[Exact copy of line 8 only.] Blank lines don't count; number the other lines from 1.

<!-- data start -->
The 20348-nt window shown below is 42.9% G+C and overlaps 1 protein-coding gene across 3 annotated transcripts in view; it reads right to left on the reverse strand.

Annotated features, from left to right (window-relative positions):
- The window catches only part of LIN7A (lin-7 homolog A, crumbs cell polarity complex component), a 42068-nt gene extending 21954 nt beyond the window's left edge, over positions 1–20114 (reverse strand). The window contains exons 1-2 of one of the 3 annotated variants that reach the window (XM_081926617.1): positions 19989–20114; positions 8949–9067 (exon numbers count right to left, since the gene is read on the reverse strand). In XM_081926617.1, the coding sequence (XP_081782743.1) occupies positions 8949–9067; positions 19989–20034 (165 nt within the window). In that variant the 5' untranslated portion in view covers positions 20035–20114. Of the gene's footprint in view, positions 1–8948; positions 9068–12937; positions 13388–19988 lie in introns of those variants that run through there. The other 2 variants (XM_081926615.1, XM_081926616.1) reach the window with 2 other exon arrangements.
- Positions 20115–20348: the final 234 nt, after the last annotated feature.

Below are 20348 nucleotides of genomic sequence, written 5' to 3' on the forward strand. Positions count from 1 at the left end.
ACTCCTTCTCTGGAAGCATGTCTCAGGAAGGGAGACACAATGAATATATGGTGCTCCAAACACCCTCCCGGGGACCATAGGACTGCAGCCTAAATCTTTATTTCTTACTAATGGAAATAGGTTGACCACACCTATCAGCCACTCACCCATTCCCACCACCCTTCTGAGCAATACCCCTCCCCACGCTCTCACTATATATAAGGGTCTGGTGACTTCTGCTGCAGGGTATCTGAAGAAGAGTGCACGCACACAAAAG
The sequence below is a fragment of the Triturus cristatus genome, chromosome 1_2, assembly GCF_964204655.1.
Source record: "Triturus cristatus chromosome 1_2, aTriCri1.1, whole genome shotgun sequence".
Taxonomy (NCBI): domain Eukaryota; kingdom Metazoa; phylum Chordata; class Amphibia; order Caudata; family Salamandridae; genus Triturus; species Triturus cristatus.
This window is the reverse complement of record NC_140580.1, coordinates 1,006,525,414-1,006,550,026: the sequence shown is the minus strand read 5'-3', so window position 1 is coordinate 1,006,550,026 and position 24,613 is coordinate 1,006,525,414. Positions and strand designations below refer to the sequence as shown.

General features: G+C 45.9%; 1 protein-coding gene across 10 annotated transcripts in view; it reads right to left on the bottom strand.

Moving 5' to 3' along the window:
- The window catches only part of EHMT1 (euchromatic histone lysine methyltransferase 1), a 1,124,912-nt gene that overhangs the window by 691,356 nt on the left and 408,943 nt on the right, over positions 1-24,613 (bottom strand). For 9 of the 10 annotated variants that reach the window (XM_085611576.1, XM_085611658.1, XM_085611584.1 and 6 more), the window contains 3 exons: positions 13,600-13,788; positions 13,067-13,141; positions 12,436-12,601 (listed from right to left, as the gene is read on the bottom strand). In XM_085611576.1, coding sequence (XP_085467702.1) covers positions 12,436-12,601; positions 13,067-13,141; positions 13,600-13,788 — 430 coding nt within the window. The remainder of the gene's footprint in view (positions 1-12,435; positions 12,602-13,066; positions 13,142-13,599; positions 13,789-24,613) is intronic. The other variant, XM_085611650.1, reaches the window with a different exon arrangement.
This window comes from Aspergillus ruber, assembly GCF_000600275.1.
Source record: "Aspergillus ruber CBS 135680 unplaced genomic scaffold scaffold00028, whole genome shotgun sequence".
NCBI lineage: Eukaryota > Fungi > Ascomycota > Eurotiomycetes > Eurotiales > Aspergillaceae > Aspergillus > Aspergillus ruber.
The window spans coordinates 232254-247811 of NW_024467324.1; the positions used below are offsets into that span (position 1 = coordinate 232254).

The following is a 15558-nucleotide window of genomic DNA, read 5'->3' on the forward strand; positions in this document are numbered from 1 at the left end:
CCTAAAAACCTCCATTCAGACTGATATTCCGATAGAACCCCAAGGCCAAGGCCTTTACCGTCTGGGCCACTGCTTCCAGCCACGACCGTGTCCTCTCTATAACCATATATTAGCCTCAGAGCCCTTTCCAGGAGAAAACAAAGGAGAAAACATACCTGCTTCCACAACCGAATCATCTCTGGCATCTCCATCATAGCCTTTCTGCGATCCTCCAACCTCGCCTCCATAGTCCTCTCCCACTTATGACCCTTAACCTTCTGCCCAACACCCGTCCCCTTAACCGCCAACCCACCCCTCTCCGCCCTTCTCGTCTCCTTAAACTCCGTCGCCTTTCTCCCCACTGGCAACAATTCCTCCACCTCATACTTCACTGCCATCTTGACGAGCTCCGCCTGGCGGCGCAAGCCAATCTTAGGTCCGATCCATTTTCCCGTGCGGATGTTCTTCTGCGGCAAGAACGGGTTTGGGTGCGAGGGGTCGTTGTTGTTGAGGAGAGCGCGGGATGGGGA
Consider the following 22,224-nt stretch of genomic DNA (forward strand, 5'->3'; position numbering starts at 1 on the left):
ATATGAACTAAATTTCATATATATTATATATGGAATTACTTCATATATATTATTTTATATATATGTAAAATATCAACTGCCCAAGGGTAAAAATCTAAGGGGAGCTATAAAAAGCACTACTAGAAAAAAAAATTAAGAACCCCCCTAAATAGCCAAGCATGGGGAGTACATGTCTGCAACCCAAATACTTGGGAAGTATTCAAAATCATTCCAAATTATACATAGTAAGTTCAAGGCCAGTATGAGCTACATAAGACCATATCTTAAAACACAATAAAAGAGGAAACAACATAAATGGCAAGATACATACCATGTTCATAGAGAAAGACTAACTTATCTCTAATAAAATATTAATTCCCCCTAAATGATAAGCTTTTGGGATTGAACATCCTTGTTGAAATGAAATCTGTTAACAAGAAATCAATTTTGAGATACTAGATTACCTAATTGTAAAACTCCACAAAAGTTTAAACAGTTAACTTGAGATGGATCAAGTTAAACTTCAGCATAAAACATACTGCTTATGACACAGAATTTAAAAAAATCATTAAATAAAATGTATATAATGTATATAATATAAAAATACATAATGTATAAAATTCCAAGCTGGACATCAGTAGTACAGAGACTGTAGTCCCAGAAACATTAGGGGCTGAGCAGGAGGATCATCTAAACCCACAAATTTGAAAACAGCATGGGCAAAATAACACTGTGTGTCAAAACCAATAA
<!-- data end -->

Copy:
Source record: "Triturus cristatus chromosome 1_2, aTriCri1.1, whole genome shotgun sequence".